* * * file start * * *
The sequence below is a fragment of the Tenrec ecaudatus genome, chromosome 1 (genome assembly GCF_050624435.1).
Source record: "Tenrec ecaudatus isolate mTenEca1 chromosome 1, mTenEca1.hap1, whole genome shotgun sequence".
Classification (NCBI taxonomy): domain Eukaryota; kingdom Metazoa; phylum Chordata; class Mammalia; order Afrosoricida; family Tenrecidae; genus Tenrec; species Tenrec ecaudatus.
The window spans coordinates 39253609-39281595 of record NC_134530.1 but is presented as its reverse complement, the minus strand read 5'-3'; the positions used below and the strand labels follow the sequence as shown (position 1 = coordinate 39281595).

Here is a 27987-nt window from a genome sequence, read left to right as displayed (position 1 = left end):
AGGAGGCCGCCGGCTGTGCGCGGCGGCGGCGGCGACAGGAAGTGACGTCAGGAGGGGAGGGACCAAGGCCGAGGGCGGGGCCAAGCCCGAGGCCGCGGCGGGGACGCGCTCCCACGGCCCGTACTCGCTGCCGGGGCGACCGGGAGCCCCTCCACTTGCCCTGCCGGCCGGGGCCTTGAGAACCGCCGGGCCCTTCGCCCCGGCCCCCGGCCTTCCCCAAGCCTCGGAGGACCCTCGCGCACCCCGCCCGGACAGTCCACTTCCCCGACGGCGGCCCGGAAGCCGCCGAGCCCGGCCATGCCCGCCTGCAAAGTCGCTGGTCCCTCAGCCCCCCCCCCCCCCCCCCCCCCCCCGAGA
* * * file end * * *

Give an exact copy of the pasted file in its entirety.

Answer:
The sequence below is a fragment of the Tenrec ecaudatus genome, chromosome 1 (genome assembly GCF_050624435.1).
Source record: "Tenrec ecaudatus isolate mTenEca1 chromosome 1, mTenEca1.hap1, whole genome shotgun sequence".
Classification (NCBI taxonomy): domain Eukaryota; kingdom Metazoa; phylum Chordata; class Mammalia; order Afrosoricida; family Tenrecidae; genus Tenrec; species Tenrec ecaudatus.
The window spans coordinates 39253609-39281595 of record NC_134530.1 but is presented as its reverse complement, the minus strand read 5'-3'; the positions used below and the strand labels follow the sequence as shown (position 1 = coordinate 39281595).

Here is a 27987-nt window from a genome sequence, read left to right as displayed (position 1 = left end):
AGGAGGCCGCCGGCTGTGCGCGGCGGCGGCGGCGACAGGAAGTGACGTCAGGAGGGGAGGGACCAAGGCCGAGGGCGGGGCCAAGCCCGAGGCCGCGGCGGGGACGCGCTCCCACGGCCCGTACTCGCTGCCGGGGCGACCGGGAGCCCCTCCACTTGCCCTGCCGGCCGGGGCCTTGAGAACCGCCGGGCCCTTCGCCCCGGCCCCCGGCCTTCCCCAAGCCTCGGAGGACCCTCGCGCACCCCGCCCGGACAGTCCACTTCCCCGACGGCGGCCCGGAAGCCGCCGAGCCCGGCCATGCCCGCCTGCAAAGTCGCTGGTCCCTCAGCCCCCCCCCCCCCCCCCCCCCCCCCGAGA